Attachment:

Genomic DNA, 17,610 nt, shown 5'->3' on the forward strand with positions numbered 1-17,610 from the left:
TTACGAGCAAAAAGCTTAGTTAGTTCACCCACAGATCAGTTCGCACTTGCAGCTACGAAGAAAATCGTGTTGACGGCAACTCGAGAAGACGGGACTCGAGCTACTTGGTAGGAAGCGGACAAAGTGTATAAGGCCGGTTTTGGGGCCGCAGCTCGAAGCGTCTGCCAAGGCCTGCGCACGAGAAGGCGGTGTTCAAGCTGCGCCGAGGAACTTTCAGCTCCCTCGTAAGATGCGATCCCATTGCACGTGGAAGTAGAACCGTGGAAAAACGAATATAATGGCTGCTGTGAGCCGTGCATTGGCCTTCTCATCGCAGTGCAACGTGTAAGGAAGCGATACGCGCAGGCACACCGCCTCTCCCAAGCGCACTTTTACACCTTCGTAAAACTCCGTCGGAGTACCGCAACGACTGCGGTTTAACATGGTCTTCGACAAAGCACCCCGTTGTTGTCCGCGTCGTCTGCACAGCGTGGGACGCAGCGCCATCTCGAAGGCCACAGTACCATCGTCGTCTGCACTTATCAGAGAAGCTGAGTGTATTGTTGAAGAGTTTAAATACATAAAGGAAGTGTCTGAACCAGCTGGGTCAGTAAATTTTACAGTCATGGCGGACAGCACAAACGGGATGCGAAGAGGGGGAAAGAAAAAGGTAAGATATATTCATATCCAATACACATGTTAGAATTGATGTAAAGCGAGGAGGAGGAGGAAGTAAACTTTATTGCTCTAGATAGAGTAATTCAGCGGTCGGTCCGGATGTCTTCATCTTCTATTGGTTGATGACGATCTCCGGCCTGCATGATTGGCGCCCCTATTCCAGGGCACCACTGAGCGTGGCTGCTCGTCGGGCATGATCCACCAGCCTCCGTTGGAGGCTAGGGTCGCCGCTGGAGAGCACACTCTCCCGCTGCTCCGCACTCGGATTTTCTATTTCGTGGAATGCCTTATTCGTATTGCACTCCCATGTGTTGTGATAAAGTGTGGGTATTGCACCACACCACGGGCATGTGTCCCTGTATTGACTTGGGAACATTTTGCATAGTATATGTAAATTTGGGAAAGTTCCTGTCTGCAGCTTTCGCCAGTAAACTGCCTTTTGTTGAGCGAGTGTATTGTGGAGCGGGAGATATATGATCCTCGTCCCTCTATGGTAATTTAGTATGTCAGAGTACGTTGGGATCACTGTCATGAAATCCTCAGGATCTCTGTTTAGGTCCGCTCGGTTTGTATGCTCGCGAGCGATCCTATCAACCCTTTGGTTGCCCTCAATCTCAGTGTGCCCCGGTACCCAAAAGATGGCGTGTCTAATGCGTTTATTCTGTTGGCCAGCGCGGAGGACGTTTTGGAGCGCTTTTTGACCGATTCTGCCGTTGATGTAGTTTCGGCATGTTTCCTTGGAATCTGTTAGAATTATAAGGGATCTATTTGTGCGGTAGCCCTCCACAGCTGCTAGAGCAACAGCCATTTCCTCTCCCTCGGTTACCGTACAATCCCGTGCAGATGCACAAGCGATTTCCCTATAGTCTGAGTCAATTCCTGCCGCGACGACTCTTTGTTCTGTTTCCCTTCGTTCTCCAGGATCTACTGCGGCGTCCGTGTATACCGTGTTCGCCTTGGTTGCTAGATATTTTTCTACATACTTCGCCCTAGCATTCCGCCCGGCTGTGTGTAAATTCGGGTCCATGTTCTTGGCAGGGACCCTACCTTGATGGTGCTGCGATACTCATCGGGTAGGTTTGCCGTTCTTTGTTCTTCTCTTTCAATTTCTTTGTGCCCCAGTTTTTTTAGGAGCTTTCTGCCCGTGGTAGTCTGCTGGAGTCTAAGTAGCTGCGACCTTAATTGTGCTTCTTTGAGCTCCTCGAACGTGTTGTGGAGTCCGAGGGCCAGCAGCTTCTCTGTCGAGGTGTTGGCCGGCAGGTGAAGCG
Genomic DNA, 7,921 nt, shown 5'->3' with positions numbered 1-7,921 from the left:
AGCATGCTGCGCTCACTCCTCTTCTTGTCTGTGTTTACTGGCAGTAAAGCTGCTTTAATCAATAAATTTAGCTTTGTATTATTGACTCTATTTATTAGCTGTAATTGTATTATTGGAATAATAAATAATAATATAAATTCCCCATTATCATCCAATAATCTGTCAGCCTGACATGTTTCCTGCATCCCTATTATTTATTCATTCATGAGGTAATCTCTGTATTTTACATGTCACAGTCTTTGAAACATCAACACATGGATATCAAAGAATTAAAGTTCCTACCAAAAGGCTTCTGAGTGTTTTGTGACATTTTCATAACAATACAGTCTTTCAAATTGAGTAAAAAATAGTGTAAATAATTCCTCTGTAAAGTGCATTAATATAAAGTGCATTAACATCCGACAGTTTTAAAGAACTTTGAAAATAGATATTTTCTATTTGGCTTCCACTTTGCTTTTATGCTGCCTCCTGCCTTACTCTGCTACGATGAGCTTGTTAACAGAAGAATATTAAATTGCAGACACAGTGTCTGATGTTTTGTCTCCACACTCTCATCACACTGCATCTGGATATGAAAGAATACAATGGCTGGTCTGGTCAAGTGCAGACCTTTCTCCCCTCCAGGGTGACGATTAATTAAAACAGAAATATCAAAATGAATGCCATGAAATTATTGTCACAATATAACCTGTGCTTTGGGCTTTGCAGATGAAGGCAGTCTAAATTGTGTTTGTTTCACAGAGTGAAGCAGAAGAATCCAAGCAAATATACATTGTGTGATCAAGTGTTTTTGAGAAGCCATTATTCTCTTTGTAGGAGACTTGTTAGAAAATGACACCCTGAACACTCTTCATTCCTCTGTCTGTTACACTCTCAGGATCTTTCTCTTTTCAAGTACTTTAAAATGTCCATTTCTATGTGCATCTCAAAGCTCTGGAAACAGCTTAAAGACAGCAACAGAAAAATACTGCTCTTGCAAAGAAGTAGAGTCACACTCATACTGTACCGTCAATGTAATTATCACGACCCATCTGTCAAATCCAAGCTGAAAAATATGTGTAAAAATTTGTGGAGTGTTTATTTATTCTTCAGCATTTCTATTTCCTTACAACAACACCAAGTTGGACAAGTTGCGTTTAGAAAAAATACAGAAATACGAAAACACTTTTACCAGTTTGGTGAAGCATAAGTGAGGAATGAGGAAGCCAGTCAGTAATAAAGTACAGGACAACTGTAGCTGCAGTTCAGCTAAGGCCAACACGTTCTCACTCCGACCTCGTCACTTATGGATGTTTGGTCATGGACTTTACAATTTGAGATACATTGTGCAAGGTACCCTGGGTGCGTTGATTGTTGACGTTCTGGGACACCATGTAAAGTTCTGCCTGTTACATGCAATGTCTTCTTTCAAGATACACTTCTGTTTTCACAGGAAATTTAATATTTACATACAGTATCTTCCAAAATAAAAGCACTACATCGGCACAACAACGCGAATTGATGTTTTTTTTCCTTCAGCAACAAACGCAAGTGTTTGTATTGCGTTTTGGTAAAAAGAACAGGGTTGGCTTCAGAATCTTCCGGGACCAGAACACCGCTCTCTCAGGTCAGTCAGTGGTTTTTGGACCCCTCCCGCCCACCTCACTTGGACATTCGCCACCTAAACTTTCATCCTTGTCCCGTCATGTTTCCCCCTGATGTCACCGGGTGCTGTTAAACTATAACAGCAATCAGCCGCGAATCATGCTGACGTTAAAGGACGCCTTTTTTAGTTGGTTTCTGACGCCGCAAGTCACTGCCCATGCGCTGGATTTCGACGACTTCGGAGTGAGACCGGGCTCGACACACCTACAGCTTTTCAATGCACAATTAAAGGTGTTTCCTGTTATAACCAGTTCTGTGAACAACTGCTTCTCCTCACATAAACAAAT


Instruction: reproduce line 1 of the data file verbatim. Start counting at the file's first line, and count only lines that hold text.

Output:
Genomic DNA, 17,610 nt, shown 5'->3' on the forward strand with positions numbered 1-17,610 from the left: